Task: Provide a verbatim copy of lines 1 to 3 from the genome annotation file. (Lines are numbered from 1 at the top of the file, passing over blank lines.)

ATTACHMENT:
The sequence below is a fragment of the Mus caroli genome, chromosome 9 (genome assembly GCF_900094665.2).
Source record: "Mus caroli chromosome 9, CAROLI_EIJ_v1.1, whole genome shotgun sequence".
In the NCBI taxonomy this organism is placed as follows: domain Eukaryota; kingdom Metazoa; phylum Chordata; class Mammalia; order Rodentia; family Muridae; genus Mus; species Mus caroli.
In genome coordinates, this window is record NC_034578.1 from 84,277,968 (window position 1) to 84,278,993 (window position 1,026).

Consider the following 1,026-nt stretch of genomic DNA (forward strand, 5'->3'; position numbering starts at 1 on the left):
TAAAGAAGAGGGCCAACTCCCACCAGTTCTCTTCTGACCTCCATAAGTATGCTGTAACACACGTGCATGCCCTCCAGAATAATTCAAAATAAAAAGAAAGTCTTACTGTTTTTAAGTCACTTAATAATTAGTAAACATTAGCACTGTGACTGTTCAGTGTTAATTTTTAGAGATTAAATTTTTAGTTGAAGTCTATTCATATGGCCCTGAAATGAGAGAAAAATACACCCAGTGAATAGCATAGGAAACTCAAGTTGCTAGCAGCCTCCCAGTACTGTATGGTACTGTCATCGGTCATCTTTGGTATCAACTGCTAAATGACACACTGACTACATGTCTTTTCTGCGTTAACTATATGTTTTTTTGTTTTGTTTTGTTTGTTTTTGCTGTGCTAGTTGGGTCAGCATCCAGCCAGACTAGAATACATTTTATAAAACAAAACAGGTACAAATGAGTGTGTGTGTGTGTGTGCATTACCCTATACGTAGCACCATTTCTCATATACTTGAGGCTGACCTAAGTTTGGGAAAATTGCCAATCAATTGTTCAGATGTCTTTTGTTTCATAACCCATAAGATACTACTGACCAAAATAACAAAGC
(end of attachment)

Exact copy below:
The sequence below is a fragment of the Mus caroli genome, chromosome 9 (genome assembly GCF_900094665.2).
Source record: "Mus caroli chromosome 9, CAROLI_EIJ_v1.1, whole genome shotgun sequence".
In the NCBI taxonomy this organism is placed as follows: domain Eukaryota; kingdom Metazoa; phylum Chordata; class Mammalia; order Rodentia; family Muridae; genus Mus; species Mus caroli.